What is Tabata training?
Tabata training has been touted as the best exercise for losing weight, as a 4-minute workout routine, as an eight-minute workout routine, as a whole-body exercise program, and a great way to gain lean muscle.
Unfortunately, the majority of these claims aren’t backed up by science, and originally, Tabata training had a very specific goal.
The origins of Tabata training
The Tabata method was created in the 1990’s by a team of scientists led by the titular Izumi Tabata. Taking a group of physically active, young, male students involved in a variety of sporting teams, they split them into two groups; one performing moderate-intensity exercise, the other high-intensity exercise.
Tabata’s high-intensity group experienced the greater benefit from the two, and the significance of the results have reverberated throughout the fitness and sporting world for more than twenty years.
What was the high-intensity training?
Test subjects were placed on ‘mechanically braked cycle ergometers’ (fancy stationary cycles) and performed a ten-minute warm-up, followed by a very specific high intensity interval training (HIIT) set:
20 seconds of exercise at 170% of VO2max, 10 seconds rest, repeated 7-8 times.
Now known as the Tabata method.
What does that actually mean?
To explain how this works, we’re going to have to understand a few key terms: aerobic, anaerobic, and VO2max.
Aerobic (with oxygen): Sports or fitness activities that you’d describe as ‘cardio’ are normally aerobic exercises, meaning they’re powered by your body’s ability to transport and use oxygen to meet your energy demands.
Anaerobic (without oxygen): Lifting weights, sprinting, and exercises or sports that involve short bursts of intense activity are anaerobic exercises. Because they require more oxygen than your body can deliver, the energy needed is taken from glucose (sugar) in your muscles.
VO2max (oxygen capacity): This is the maximum amount of oxygen you can use during intense exercise – the higher your VO2max, the higher your body’s capability to produce the energy it needs from oxygen consumption. VO2max is measured in millilitres of oxygen/per minute/per kilogram.
You’re rarely (if ever) using either aerobic or anaerobic methods of energy production and consumption; rather, your body uses the one most suited to the task at hand.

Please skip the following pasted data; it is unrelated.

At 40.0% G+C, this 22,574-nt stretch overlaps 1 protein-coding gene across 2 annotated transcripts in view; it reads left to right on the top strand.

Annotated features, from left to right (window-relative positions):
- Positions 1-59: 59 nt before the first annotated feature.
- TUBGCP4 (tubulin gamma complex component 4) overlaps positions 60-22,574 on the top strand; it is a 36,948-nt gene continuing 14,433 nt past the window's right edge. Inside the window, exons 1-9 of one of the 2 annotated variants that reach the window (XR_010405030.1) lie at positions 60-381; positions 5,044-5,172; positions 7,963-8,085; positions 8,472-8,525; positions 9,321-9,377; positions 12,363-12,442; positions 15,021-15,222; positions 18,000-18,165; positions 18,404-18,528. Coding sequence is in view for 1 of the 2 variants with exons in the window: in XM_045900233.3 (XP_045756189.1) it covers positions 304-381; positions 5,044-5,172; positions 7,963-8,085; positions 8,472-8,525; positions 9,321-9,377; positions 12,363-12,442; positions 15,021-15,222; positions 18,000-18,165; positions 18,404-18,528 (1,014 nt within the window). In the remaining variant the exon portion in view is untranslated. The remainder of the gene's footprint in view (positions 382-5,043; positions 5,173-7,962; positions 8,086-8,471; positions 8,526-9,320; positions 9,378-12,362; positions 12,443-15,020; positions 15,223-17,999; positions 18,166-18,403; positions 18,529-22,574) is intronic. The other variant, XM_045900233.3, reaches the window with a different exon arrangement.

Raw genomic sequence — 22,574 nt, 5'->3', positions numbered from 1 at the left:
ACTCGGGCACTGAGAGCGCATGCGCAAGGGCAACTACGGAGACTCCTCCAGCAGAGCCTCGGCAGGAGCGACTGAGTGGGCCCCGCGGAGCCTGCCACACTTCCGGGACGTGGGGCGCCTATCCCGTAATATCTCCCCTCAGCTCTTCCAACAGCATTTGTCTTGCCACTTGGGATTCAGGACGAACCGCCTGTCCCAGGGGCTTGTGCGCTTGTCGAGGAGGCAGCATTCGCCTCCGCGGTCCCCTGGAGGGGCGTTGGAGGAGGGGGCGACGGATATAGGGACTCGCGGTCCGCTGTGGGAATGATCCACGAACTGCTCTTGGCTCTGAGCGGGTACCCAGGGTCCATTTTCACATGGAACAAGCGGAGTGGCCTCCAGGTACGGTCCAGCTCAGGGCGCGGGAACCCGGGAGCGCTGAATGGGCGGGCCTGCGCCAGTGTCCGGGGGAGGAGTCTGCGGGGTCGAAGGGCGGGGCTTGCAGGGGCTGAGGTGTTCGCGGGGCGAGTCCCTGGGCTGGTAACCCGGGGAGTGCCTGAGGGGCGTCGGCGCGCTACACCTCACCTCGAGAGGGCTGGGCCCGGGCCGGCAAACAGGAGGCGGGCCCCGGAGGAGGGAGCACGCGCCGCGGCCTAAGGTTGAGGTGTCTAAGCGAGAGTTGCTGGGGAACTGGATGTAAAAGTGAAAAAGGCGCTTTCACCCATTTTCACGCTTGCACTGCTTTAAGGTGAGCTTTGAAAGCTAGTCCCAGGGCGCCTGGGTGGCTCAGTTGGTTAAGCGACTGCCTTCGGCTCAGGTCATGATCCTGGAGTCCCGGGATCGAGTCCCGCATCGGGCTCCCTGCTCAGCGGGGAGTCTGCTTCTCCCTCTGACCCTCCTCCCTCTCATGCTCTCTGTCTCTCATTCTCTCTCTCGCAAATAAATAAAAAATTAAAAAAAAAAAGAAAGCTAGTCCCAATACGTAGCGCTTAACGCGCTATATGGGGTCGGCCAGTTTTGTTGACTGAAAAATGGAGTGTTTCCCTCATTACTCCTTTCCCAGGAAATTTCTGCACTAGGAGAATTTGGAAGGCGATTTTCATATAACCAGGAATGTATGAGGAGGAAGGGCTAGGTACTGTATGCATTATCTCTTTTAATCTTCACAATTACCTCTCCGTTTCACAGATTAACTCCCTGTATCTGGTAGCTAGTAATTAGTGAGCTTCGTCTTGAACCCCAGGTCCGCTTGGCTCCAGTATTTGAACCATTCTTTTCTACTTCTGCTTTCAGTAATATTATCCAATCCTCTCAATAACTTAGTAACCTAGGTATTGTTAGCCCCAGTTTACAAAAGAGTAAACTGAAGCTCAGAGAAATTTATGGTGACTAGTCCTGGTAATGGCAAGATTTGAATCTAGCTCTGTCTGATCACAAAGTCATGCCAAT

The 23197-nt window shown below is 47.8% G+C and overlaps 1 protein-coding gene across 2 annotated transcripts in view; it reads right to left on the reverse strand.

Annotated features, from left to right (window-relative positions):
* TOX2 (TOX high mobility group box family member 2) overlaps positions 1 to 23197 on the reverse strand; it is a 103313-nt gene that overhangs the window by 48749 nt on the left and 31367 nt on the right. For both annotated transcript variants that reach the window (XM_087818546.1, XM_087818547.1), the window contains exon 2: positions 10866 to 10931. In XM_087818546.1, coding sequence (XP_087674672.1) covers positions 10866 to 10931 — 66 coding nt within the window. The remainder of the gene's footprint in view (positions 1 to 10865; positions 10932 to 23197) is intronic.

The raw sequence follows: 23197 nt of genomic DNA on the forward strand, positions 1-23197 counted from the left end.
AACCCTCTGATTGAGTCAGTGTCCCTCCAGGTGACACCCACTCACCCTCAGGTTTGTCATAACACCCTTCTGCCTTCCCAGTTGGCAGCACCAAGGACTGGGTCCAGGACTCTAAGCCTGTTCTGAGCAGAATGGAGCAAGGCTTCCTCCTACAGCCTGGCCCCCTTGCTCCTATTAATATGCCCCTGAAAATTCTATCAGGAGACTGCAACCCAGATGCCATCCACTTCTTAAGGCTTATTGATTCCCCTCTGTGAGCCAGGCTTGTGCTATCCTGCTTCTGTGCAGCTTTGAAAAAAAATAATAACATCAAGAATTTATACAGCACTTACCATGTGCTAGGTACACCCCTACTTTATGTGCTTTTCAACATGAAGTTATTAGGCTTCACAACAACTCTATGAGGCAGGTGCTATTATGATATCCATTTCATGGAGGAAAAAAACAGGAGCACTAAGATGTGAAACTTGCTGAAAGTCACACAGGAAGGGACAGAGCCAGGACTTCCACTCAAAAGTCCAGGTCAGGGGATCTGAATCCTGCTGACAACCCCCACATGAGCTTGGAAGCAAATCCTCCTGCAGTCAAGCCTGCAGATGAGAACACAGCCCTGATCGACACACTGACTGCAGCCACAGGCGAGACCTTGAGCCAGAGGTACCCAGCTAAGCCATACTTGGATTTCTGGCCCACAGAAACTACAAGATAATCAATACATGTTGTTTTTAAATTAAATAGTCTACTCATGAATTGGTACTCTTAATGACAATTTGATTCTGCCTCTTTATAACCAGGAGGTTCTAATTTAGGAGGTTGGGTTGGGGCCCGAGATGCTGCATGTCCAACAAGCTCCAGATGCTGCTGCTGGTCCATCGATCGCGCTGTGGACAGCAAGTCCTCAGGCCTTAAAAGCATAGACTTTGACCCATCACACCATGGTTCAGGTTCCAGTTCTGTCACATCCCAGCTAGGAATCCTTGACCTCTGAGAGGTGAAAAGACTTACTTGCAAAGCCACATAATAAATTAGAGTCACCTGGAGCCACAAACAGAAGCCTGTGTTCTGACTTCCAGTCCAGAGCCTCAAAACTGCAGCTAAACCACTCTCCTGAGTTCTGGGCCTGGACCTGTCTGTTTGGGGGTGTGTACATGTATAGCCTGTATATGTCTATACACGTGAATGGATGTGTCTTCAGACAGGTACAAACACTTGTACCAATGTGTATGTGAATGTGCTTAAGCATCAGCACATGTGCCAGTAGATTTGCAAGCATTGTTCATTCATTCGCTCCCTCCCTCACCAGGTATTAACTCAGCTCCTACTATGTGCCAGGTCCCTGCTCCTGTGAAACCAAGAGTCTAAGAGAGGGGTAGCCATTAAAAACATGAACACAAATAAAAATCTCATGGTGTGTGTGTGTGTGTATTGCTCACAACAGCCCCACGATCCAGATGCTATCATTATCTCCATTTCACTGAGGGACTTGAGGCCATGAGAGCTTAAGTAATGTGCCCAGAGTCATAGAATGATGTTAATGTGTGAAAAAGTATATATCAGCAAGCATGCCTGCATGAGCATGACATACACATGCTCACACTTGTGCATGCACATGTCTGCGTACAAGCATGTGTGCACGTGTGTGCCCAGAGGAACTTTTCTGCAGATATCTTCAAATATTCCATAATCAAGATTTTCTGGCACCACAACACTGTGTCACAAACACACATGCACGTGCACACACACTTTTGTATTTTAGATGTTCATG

Tabata training is an exercise that hits both your aerobic and anaerobic systems. At 170% of VO2max, you’re running at your best levels of aerobic training, and pushing your anaerobic system to provide you with energy.
What can Tabata training do for you?
Tabata’s test subjects showed significantly improved results at the end of their training period:
- VO2max increased by 7 millilitres per kilo per minute
- Anaerobic capacity increased by 28%’
However, it didn’t show anything about weight loss, muscle gain, or anything relating to changes in physique.
The Tabata method is a supplementary training method – basically, you use it to be better at your main exercise, sport, or goal. If you want to run further, Tabata training can increase your VO2max. If you want to have more energy while lifting, Tabata training can increase your anaerobic capacity. More than that, the Tabata method forces you to push hard for a concentrated amount of time, meaning you really have to challenge yourself.
Note: If you are thinking about attempting Tabata training, we recommend you visit a GP to see if they think it’s right for you.
Effects of moderate-intensity endurance and high-intensity intermittent training on anaerobic capacity and ˙VO2max - Tabata I1, Nishimura K, Kouzaki M, Hirai Y, Ogita F, Miyachi M, Yamamoto K
Aerobic vs anaerobic exercise training effects on the cardiovascular system - Harsh Patel, Hassan Alkhawam, Raef Madanieh, Niel Shah, Constantine E Kosmas, and Timothy J Vittorio
Anaerobic Exercise: Definition, Benefits & Examples – Study.com
What Is Aerobic Exercise? - Definition, Benefits & Examples – Study.com
Aerobic vs. Anaerobic: What is The Difference? – MyFoodDiary.com
VO2 Max Testing – University of Virginia School of Medicine All information contained in this article is intended for general information purposes only. The information provided should not be relied upon as medical advice and does not supersede or replace a consultation with a suitably qualified medical practitioner. CBHS endeavours to provide independent and complete information, and content may include information regarding services, products and procedures not covered by CBHS Health Cover policies. For full terms, click here.